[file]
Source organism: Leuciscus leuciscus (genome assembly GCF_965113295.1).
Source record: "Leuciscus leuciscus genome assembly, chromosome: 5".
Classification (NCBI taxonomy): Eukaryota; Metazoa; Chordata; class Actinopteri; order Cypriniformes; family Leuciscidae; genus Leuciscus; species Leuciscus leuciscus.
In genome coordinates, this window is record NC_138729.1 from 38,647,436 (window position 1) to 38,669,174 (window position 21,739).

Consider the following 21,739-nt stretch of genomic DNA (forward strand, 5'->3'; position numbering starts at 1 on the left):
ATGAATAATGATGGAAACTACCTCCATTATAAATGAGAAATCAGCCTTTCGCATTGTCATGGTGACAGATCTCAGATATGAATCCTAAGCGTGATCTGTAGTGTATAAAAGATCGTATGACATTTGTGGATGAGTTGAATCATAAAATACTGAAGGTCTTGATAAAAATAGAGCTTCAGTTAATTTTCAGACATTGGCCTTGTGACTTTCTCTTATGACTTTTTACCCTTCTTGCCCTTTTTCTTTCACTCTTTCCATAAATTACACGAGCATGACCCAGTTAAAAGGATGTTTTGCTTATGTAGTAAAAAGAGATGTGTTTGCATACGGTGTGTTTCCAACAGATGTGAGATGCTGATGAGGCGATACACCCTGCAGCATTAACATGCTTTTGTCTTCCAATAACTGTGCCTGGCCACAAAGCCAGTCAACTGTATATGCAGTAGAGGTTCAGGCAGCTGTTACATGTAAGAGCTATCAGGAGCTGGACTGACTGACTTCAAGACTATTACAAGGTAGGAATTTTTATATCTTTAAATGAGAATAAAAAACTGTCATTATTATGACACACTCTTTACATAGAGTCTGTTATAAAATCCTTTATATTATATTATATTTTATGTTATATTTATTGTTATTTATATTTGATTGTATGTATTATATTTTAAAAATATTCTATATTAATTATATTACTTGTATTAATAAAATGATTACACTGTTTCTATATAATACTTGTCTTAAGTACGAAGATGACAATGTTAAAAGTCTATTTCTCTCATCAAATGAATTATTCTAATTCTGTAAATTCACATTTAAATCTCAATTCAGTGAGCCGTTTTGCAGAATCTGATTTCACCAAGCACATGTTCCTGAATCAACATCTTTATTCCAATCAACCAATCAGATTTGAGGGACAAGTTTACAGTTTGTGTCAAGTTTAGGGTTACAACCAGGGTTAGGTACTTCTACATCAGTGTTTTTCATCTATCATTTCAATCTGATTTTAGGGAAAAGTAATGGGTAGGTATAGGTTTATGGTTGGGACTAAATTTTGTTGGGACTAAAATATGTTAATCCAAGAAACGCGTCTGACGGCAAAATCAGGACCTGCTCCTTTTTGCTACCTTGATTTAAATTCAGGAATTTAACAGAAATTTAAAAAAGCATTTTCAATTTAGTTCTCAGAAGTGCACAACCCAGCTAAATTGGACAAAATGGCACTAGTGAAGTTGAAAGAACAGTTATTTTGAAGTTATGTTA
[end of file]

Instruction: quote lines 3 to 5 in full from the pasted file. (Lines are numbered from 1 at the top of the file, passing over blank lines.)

Classification (NCBI taxonomy): Eukaryota; Metazoa; Chordata; class Actinopteri; order Cypriniformes; family Leuciscidae; genus Leuciscus; species Leuciscus leuciscus.
In genome coordinates, this window is record NC_138729.1 from 38,647,436 (window position 1) to 38,669,174 (window position 21,739).

Consider the following 21,739-nt stretch of genomic DNA (forward strand, 5'->3'; position numbering starts at 1 on the left):